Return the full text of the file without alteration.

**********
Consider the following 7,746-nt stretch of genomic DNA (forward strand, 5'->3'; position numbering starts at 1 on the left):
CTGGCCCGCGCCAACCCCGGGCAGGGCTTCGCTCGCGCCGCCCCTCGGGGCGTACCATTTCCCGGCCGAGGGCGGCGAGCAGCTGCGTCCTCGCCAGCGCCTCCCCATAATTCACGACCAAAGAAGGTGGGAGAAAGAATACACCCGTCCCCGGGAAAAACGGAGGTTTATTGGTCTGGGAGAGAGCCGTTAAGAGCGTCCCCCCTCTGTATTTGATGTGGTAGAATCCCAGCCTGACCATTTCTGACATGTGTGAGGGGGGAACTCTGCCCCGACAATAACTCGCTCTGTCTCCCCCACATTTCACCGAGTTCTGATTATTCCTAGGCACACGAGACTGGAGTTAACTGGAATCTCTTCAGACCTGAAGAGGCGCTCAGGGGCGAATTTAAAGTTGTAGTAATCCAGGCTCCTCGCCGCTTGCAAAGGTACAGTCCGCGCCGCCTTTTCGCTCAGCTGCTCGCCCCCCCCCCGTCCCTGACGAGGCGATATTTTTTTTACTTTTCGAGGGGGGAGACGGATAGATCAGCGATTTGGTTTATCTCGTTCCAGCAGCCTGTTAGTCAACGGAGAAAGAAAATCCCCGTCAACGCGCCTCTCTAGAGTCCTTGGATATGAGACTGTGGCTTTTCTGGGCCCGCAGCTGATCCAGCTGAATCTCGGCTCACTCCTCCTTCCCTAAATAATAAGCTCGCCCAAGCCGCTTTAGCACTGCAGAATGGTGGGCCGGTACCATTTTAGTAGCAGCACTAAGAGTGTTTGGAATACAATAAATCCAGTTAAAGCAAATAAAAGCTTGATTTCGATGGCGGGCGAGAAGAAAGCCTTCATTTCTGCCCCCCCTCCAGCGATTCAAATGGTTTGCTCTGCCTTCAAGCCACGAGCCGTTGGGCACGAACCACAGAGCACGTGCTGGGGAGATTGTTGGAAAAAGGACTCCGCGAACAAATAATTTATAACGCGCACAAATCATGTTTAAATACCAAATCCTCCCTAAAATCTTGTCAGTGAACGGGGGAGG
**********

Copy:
Consider the following 7,746-nt stretch of genomic DNA (forward strand, 5'->3'; position numbering starts at 1 on the left):
CTGGCCCGCGCCAACCCCGGGCAGGGCTTCGCTCGCGCCGCCCCTCGGGGCGTACCATTTCCCGGCCGAGGGCGGCGAGCAGCTGCGTCCTCGCCAGCGCCTCCCCATAATTCACGACCAAAGAAGGTGGGAGAAAGAATACACCCGTCCCCGGGAAAAACGGAGGTTTATTGGTCTGGGAGAGAGCCGTTAAGAGCGTCCCCCCTCTGTATTTGATGTGGTAGAATCCCAGCCTGACCATTTCTGACATGTGTGAGGGGGGAACTCTGCCCCGACAATAACTCGCTCTGTCTCCCCCACATTTCACCGAGTTCTGATTATTCCTAGGCACACGAGACTGGAGTTAACTGGAATCTCTTCAGACCTGAAGAGGCGCTCAGGGGCGAATTTAAAGTTGTAGTAATCCAGGCTCCTCGCCGCTTGCAAAGGTACAGTCCGCGCCGCCTTTTCGCTCAGCTGCTCGCCCCCCCCCCGTCCCTGACGAGGCGATATTTTTTTTACTTTTCGAGGGGGGAGACGGATAGATCAGCGATTTGGTTTATCTCGTTCCAGCAGCCTGTTAGTCAACGGAGAAAGAAAATCCCCGTCAACGCGCCTCTCTAGAGTCCTTGGATATGAGACTGTGGCTTTTCTGGGCCCGCAGCTGATCCAGCTGAATCTCGGCTCACTCCTCCTTCCCTAAATAATAAGCTCGCCCAAGCCGCTTTAGCACTGCAGAATGGTGGGCCGGTACCATTTTAGTAGCAGCACTAAGAGTGTTTGGAATACAATAAATCCAGTTAAAGCAAATAAAAGCTTGATTTCGATGGCGGGCGAGAAGAAAGCCTTCATTTCTGCCCCCCCTCCAGCGATTCAAATGGTTTGCTCTGCCTTCAAGCCACGAGCCGTTGGGCACGAACCACAGAGCACGTGCTGGGGAGATTGTTGGAAAAAGGACTCCGCGAACAAATAATTTATAACGCGCACAAATCATGTTTAAATACCAAATCCTCCCTAAAATCTTGTCAGTGAACGGGGGAGG